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Kuhn (1969:233) Watkins (1965:37) [Watkinss italics] 3 Feyerabend (1969:198) [Feyerabends italics]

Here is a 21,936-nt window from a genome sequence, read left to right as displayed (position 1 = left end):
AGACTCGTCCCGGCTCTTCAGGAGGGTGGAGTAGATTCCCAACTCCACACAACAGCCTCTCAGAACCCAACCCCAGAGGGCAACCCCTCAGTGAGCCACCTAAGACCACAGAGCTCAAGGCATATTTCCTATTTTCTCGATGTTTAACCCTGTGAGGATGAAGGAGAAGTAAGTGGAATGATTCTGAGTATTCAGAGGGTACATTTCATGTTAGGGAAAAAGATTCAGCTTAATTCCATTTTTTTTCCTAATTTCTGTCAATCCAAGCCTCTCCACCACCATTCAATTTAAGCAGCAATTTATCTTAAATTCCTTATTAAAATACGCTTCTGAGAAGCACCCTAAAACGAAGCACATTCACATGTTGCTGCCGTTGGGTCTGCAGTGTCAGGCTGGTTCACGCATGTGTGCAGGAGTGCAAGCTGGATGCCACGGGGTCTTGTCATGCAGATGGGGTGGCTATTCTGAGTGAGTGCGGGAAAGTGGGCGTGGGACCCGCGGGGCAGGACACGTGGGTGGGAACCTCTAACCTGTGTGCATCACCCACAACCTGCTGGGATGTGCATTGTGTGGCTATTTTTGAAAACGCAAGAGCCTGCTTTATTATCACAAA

The answer, of course, is that they [i.e., Kuhns remarks] should be read in both ways [i.e., as descriptions and as prescriptions] at once. If I have a theory of how and why science works, it must necessarily have implications for the way in which scientists should behave if their enterprise is to flourishscientists should behave essentially as they do if their concern is to improve scientific knowledge.4 Thus, Kuhns account is normative in the following sense: it attempts to tell us how scientists do behave; and how scientists do behave is essentially how they should behave. Popper is also concerned with the question of how scientists ought to behave. However, there is a significant difference between his view and Kuhnsalthough Kuhn plays it down. The difference is this: Kuhn thinks that science is largely successful, and further that this is necessarily so. The reason for this is that he does not think that there can be criteria of scientific success which are independent of our understanding of the essentials of the scientific process.5 Thus, for Kuhn, description and prescription go hand in hand. For Popper, in contrast, they come apart. Popper thinks that the aim of science ought to be to get nearer to the truth. Science could therefore be largely unsuccessful; science that fails to get nearer to the truth is unsuccessful science. Thus, for Popper, the normative question of how scientists ought to behave is principally separate from the question of how in fact they do behave. From these considerations another difference between Kuhn and Popper emerges. We have already made the point that Kuhn approaches normative concerns through the project of description. Now, Kuhn thinks that a description of science must, in the final analysis, be psychological or sociological.6 Consequently, Kuhn approaches the normative question through psychology and sociology. Poppers arguments, on the other hand, are essentially logical. He advocates for science the critical method on the grounds that the search for truth logically requires the elimination of falsehoods. 2.Normal science